Eric Seiferth–HNOC curator historian 01:02
Melissa Weber–Hogan Jazz Archives curator 00:39
NEW ORLEANS, LOUISIANA– In 1979, President Jimmy Carter declared that June would be designated Black Music Month. It’s unique to think about all of the wonderful things that people have contributed to this great country. African Americans have certainly had a strong hand at helping America gift the world modern music.
In the 1860’s as the civil war was to smolder and the light of reconstruction would take hold, Union soldiers were entering the greater New Orleans area. Everything was new and different for these young men in a foreign terrain. The Historic New Orleans Collection has letters from soldiers who were inspired to write about their experiences in Cajun country. Eric Seiferth is a curator historian at the Historic New Orleans Collection and also a brilliant mind in American History, especially when it comes to jazz and civil rights. He says that letters are uniquely enjoyable for historians because it’s the closest thing to having an intimate conversation with the past.
In 1864, a particular soldier wrote about his experience attending a black spiritualist church service outside of New Orleans. The soldier would hear the tradition of call and response used outside of a slavery setting, and see an early snapshot into one of the early ingredients of gospel and jazz music. As distinct as both forms of music are, they are so more or less the same.
Melissa Weber is a curator at the Hogan Jaz Archives and knows just about everything there is to know about music. She says, “with the rise of spiritual churches and black protestant churches, these services in their music, embraced African traits and less European ones. The hymns were repurposed showing call and response.”
In 1864 there was a city-wide procession celebration of emancipation that consisted of free creoles and people of color and the recently former enslaved. The Historic New Orleans Collection has documentation of what could be an early parade route, along with a lyrics sheet of music, for the participants to enjoy.
“So you have these musical processions broken down by musical divisions, with stops. These are elements we would see later on in second lines. This would have been a unique moment for black New Orleanians to come together and walk through the streets across the city.”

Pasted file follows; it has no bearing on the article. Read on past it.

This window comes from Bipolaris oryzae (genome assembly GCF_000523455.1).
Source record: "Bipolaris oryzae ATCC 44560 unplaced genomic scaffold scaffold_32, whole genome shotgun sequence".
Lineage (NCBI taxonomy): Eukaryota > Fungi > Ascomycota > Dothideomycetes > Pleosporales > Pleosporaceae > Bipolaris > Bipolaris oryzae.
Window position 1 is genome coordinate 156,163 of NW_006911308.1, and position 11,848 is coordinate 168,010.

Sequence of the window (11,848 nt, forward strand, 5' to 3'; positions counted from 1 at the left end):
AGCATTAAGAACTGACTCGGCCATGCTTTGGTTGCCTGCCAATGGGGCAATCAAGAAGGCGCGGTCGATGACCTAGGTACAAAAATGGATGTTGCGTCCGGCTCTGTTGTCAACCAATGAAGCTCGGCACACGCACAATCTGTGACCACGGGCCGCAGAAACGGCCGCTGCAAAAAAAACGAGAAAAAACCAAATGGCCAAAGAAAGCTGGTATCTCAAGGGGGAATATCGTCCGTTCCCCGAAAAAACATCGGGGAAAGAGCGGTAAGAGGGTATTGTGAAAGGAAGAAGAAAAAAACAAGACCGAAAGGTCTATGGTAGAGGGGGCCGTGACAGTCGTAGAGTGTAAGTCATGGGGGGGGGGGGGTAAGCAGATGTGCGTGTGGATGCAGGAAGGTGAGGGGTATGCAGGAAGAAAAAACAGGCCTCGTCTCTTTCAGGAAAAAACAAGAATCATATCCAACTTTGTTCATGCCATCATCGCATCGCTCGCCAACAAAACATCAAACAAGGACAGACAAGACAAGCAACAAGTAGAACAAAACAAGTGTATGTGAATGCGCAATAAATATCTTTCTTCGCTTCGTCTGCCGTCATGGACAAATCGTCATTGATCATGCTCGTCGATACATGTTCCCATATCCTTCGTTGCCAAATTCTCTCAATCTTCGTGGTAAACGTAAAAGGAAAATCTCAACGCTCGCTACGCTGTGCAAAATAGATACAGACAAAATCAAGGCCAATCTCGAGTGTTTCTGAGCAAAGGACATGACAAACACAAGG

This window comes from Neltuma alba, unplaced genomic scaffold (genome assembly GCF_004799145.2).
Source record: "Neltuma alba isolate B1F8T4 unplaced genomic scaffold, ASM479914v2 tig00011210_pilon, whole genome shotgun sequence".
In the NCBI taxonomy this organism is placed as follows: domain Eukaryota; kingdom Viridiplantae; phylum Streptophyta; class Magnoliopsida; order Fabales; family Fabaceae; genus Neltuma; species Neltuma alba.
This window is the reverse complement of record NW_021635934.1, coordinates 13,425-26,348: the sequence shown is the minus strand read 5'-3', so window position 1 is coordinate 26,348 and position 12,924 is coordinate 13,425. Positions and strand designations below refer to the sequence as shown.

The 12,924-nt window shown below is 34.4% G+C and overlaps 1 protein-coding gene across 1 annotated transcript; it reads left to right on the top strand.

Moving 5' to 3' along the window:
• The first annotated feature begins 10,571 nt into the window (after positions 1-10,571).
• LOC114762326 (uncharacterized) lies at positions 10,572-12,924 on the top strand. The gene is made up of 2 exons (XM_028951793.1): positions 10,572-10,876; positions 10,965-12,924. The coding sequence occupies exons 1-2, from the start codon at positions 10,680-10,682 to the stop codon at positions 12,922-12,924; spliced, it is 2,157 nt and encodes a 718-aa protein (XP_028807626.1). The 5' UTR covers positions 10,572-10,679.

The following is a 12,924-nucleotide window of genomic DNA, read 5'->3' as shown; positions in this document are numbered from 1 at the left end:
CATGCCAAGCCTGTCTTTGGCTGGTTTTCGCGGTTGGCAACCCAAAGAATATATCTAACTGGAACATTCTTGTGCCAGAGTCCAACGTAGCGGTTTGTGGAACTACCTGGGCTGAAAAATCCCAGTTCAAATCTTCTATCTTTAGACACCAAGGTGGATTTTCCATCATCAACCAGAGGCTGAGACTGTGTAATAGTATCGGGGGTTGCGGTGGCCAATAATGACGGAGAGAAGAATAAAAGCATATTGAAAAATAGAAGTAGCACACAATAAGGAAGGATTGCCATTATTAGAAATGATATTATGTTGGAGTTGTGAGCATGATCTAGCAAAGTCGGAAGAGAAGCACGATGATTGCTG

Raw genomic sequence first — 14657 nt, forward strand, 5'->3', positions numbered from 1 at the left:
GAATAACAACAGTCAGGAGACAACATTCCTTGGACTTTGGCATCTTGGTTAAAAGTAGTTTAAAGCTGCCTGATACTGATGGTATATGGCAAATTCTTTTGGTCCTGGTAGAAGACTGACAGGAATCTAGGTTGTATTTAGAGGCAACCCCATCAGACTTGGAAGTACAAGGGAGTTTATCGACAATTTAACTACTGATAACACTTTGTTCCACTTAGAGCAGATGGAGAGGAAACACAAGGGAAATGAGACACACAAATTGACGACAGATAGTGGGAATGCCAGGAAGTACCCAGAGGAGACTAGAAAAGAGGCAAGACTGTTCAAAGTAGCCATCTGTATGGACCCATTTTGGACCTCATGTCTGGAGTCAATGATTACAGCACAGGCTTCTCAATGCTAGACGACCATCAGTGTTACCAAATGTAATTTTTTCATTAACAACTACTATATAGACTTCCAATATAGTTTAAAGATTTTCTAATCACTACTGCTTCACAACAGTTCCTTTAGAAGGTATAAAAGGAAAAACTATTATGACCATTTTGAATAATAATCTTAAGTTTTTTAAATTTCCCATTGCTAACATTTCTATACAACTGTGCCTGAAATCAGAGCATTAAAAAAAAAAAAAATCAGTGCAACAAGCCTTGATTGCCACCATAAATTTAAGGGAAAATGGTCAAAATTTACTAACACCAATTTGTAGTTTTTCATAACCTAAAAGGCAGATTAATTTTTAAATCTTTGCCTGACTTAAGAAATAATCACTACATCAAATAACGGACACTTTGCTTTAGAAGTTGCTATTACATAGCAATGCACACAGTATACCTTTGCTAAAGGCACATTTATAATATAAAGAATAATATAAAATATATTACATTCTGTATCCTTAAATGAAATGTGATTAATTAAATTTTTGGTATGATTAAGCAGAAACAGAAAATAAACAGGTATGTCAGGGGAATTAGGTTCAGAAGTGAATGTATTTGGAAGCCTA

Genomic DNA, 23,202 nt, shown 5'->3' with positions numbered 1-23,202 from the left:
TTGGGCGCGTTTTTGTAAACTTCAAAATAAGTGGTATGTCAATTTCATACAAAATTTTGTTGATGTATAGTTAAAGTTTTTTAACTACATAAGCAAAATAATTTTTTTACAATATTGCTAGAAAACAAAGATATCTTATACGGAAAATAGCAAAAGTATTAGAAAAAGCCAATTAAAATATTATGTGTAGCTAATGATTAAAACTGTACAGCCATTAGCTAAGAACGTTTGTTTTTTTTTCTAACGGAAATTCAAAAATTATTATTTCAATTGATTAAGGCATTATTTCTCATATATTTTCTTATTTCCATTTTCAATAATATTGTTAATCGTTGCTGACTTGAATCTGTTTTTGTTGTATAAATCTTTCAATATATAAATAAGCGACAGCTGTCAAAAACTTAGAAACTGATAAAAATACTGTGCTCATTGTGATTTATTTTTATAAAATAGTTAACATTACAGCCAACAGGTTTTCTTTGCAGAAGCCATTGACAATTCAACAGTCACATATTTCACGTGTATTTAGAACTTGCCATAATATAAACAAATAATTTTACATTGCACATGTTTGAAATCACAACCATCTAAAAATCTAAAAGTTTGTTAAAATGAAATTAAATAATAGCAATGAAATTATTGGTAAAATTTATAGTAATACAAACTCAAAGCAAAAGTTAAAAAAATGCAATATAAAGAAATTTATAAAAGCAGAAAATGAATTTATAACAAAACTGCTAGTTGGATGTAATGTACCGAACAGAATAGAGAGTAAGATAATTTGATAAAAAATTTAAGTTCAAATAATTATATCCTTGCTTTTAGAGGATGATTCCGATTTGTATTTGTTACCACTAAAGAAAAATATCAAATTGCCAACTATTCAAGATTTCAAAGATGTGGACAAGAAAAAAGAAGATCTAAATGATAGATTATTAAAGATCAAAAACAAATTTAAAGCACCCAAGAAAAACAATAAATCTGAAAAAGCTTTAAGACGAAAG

Part of the emancipation jubilee included Social Aid and Pleasure clubs, this is unique because out of these organizations, would come true second lines decades later. The procession of 1864 wasn’t exactly a second line, but a step in that direction and also a step towards the overall direction of jazz. In the 1890’s the fusion of creole music theory and musicality, along with the spirituality and rhythm of West-African descended slaves, would birth jazz music on the southern soil of the United States.
During this time in the country, brass bands were becoming ever popular and New Orleans were no different. They certainly didn’t play the dixie land styles we know of today, but the instrumentation was very familiar and would evolve over the years to what we know and love today.
Black Music Month is a time to reflect on how we as Americans have always included music as our story. Eric says, “we think of the front line, with the clarinet or cornet, trumpet or trombone, they are all dancing around the melody. They are expressing it in a way that is meaningful to them and that comes out of the ring shouts from these rural African-American churches.”
The world is definitely a much more audibly palatable place because of the contributions of Black Americans. Their concepts would become an American legacy and in the 1940’s and 1950’s America would share the gift of jazz abroad.
To learn more about the story of music in New Orleans, click here to experience a virtual exibition of music at the Historic New Orleans Collection.